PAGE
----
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By: Justicia Shipena

The Parliamentary Standing Committee on Gender Equality, Social Development and Family Affairs on Monday heard arguments on abortion from pro-choice and pro-life advocates.

The public hearings are being conducted in Windhoek and will be taken to other regions.

On Monday, the committee engaged petitioners who favour legalising abortion and those battling the verdict.

Last year, both parties launched online petitions calling for and against the abolition of the law on abortion.

Speaking during the hearing, Nyasha Chingore, programmes lead of AIDS and Human Rights Alliance for Southern Africa, said the rights of all Namibians should be protected.

Chingore added that the majority of people affected by unsafe abortions are women.

“Women are a significant constituency in this country, and therefore if the non-protection to a safe abortion affects their rights, then it deserves for us to hearing these voices and making a decision to protect their rights,” she said.

Chingore further said a comprehensive package for a safe abortion should be thought of.

Advocate Bience Gawanas said abortion affects everyone.

“When we are talking of abortion, we are not talking about young girls that are sleeping around. When we are talking about abortion, it also has to do with married women who say; I can only afford to take care of two children,” she said.

According to Gawanas, when people say abortion is murder, they stigmatise and dehumanise women who want to make that choice.

“Why should my choice not allow other people not to make their choices? Stigmatisation and dehumanisation are what some of us suffered from for a long time,” she said.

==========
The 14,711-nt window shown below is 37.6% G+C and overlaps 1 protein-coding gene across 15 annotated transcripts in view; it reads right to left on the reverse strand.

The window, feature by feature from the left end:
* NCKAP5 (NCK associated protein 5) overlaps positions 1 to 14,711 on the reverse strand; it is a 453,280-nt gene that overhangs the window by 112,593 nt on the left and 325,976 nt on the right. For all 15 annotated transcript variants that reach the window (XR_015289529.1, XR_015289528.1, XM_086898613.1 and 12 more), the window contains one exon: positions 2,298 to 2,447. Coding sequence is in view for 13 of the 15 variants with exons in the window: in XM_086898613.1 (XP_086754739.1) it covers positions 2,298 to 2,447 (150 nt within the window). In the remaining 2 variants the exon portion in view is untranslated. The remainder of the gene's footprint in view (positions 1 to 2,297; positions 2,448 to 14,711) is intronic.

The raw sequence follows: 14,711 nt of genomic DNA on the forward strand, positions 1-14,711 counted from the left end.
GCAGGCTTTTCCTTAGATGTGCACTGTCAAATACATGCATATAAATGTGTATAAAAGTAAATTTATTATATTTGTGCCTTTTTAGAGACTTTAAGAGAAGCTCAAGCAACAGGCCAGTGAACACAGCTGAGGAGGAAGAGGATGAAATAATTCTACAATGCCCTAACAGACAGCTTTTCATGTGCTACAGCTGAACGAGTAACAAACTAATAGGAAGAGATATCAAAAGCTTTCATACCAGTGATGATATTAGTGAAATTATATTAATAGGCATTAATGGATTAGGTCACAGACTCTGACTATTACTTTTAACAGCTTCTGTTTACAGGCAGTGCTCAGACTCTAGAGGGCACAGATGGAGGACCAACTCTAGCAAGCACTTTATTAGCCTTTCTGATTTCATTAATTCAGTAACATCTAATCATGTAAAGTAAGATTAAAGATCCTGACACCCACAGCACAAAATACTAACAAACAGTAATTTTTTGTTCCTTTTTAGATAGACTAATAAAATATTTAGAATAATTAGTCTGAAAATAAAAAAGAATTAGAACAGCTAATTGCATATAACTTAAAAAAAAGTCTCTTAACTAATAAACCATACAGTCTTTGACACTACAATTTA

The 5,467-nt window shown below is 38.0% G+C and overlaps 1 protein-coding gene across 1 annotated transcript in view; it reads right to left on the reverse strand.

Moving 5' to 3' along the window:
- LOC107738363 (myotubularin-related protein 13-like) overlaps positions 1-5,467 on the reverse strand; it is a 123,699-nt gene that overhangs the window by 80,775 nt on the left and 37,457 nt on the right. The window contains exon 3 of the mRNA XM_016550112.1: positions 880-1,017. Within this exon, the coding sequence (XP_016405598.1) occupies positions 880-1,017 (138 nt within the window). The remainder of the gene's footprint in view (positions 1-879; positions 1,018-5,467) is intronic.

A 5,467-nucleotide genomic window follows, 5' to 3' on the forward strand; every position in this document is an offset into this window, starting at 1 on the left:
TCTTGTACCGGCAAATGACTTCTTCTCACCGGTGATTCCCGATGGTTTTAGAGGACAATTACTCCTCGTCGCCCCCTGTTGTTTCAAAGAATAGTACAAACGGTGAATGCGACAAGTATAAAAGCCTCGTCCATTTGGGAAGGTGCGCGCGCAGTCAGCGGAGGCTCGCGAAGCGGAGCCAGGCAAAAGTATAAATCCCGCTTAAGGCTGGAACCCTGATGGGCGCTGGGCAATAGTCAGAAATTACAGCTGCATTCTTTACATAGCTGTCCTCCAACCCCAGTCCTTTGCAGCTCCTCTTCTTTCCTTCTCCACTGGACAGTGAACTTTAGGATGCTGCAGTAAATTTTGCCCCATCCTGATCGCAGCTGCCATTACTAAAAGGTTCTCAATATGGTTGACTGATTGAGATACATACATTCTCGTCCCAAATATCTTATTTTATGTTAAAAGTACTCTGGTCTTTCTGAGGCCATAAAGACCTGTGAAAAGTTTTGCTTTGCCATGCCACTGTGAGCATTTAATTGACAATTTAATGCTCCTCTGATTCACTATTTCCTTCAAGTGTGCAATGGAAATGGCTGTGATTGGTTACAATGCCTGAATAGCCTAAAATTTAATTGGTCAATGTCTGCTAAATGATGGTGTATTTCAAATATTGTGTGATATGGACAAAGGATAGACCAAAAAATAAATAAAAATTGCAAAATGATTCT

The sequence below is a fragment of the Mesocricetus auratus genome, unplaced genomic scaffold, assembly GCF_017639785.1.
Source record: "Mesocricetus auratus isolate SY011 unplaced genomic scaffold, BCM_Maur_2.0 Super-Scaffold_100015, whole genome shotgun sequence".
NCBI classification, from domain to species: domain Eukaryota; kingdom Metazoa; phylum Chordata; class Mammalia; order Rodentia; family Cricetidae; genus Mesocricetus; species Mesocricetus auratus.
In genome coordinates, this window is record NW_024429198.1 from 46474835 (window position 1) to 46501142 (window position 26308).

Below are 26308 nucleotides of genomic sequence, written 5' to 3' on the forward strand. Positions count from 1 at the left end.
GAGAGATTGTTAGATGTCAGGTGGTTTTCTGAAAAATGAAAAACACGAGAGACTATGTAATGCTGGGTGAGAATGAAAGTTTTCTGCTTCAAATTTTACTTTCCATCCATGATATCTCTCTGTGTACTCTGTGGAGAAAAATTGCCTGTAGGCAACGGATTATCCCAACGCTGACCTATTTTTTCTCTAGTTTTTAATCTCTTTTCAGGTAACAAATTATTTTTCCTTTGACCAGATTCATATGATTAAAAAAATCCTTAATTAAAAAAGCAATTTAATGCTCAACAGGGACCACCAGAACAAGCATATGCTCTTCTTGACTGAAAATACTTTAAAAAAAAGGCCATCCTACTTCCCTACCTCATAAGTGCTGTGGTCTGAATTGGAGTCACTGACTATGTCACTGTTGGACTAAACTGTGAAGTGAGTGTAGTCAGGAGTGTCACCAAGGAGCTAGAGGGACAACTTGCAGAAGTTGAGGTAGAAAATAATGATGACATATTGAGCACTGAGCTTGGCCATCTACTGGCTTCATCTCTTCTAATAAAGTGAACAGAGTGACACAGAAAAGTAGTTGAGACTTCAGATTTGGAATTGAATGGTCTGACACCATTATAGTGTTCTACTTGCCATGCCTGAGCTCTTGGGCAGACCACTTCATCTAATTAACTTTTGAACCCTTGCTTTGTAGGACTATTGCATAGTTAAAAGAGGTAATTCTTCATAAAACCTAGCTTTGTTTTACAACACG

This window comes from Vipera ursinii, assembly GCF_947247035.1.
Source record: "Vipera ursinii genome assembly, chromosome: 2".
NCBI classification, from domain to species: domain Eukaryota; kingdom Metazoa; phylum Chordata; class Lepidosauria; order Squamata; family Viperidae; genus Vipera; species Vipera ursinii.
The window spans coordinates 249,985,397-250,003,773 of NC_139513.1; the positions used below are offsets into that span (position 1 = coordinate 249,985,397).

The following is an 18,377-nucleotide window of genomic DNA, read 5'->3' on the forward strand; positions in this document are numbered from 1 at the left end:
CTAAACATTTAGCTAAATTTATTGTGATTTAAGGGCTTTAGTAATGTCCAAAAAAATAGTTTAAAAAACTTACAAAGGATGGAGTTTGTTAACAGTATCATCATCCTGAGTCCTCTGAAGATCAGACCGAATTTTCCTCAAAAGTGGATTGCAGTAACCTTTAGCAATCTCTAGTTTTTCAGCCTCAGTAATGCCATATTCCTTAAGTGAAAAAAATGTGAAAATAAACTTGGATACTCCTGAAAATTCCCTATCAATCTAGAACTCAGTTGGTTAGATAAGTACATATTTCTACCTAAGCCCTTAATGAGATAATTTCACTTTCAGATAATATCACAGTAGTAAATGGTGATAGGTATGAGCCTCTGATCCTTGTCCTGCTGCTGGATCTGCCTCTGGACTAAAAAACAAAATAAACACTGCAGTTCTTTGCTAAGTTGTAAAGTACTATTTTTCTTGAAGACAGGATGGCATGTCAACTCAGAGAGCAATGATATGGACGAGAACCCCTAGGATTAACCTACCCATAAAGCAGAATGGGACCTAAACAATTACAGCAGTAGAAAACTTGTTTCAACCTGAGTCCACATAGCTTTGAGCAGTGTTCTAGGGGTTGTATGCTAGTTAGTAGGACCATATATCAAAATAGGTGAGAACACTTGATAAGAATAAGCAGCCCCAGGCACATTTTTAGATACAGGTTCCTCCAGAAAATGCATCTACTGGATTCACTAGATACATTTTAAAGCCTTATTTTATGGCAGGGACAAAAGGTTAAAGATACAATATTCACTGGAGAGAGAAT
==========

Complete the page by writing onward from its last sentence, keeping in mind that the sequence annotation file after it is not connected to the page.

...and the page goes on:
Gawanas added its time to create a Namibia for all and where people make their choices.

“We make decisions every day. We make choices every day. We can look at the numbers, but not everybody will admit to having an abortion or I want an abortion because of the stigmatisation that has taken place in our country.”

According to the Coalition of Churches and Organisations on ethical and social justice, Shirley Magazi said they are aware of churches shaming women.

“Hence we educate our pastors and leaders. We need to help our people and give them the tools to make informed decisions,” she said.

Magazi argued that even alcohol has limitations, and abortion should as well.

“People are asking for abortion on demand to go as little as the age of 12. What are we saying? There are perimeters for everything. The Namibian constitution has given us perimeters that allow for legal abortion,” she said.

Magazi questioned why churches couldn’t be opened for unwanted babies and counselling.

The pro-choice petition held 62 000 signatures last year. At the same time, pro-life activists opposing the outcry of the pro-choice activist.

Also, last year, the pro-life online petition attracted over 15 000 signatures.

The debate has also seen churches submitting their petition to parliament last year.

The three petitions were referred to the Parliamentary Standing committee of Gender and Family Affairs.

According to the Legal Assistance Centre (LAC), two medical practitioners must provide a certificate verifying the grounds for abortion.

LAC states that where the basis for the abortion is unlawful intercourse, a certificate from a magistrate is also necessary.

Abortion in any other circumstances is a criminal offence for both the woman who seeks it and the person who performs it. The punishment is a fine of up to N$5 000 or imprisonment for up to five years, or both.

The petitions were launched last year after the deputy minister of health, Esther Muinjangue, tabled a motion in parliament on the possibility of legalising abortion in Namibia.

Justicia Shipena

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